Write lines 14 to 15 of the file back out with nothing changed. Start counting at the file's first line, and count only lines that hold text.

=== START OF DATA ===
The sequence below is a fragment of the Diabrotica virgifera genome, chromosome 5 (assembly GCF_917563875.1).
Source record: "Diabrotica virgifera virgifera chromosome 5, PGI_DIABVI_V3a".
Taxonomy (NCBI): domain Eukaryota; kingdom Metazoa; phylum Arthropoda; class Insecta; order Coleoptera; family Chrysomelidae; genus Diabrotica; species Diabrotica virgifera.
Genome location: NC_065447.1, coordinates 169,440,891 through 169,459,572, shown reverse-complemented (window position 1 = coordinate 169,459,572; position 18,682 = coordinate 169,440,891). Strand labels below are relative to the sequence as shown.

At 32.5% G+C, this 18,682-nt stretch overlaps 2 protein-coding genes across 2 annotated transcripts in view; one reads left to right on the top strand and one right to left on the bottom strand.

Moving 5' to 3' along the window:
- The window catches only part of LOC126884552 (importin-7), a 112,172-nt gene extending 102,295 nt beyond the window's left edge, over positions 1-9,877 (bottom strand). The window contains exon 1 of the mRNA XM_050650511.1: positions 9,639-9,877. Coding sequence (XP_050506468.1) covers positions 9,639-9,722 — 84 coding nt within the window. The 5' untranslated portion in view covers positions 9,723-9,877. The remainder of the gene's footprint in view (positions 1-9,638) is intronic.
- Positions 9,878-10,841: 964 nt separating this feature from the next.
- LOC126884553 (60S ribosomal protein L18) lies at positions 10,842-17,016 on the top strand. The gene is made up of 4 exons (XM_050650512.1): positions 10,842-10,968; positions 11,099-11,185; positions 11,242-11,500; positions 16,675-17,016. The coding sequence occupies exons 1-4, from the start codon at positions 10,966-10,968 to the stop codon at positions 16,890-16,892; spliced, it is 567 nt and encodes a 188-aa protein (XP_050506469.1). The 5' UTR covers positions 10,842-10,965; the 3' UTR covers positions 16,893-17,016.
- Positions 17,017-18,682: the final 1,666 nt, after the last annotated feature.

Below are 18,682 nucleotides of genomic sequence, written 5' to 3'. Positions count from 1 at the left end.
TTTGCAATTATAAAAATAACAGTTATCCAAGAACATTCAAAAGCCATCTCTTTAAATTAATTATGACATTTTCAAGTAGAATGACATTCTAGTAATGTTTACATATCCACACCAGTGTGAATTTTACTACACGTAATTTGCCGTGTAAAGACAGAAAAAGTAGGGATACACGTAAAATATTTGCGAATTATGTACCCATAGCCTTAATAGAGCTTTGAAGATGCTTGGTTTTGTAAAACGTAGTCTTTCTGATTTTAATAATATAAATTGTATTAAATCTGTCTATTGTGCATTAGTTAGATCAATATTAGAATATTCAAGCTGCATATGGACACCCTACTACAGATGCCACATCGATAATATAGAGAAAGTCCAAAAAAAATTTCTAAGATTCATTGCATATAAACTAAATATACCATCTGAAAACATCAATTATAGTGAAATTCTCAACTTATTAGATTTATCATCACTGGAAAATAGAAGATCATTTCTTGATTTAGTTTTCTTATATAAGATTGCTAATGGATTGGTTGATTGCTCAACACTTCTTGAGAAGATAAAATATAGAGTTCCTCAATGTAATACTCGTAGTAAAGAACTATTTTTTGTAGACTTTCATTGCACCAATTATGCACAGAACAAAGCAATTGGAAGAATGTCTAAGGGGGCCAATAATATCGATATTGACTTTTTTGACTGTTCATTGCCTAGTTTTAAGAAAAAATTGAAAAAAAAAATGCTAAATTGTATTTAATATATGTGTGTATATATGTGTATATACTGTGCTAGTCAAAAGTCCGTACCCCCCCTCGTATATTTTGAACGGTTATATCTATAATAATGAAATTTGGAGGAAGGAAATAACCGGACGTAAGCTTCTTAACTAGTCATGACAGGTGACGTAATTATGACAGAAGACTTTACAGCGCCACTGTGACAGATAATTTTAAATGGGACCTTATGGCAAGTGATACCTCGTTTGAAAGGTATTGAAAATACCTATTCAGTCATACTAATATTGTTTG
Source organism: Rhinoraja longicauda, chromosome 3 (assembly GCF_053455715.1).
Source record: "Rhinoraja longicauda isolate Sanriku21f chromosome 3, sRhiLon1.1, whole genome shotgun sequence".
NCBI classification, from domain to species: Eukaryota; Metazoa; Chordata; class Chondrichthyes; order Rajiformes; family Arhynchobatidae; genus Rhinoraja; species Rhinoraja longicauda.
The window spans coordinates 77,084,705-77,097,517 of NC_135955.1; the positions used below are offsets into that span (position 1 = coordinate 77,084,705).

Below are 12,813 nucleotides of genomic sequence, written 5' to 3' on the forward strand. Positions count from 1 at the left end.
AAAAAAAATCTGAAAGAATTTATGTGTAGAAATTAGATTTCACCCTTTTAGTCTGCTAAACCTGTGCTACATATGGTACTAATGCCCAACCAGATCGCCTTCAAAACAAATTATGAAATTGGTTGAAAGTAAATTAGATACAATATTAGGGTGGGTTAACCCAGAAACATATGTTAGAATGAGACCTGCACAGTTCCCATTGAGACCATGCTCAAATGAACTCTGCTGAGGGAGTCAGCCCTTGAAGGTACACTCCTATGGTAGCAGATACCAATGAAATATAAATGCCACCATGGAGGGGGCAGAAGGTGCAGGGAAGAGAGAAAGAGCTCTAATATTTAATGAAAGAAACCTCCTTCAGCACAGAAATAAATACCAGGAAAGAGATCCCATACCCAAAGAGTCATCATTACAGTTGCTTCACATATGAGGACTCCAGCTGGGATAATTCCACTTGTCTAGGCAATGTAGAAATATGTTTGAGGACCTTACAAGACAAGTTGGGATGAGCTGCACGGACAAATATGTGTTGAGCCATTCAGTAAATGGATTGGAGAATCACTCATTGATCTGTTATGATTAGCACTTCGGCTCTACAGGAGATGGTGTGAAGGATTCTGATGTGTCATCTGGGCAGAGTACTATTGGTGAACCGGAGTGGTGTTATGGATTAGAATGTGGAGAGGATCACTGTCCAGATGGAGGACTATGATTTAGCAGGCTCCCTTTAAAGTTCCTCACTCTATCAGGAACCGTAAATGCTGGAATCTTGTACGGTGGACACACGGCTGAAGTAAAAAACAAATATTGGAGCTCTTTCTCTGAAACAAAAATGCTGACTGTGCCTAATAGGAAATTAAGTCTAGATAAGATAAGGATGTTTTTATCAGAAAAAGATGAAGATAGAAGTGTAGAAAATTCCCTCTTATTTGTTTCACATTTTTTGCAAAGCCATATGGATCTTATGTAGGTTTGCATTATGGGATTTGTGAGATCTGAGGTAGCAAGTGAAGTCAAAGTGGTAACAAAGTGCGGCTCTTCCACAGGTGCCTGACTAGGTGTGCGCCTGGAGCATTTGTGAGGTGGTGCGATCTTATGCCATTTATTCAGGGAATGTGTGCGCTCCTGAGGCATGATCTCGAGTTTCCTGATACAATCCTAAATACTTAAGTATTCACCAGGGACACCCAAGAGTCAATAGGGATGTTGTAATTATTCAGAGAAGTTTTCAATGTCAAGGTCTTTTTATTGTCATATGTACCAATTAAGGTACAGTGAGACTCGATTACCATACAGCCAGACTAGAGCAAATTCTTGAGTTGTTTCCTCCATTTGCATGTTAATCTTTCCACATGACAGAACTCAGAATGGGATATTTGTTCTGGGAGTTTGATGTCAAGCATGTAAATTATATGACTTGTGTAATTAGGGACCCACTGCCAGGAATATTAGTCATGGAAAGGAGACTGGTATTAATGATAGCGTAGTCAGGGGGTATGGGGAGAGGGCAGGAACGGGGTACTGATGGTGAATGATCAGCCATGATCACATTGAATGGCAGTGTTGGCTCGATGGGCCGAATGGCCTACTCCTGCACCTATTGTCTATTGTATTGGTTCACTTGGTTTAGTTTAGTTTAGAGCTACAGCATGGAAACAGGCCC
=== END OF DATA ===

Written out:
Source record: "Rhinoraja longicauda isolate Sanriku21f chromosome 3, sRhiLon1.1, whole genome shotgun sequence".
NCBI classification, from domain to species: Eukaryota; Metazoa; Chordata; class Chondrichthyes; order Rajiformes; family Arhynchobatidae; genus Rhinoraja; species Rhinoraja longicauda.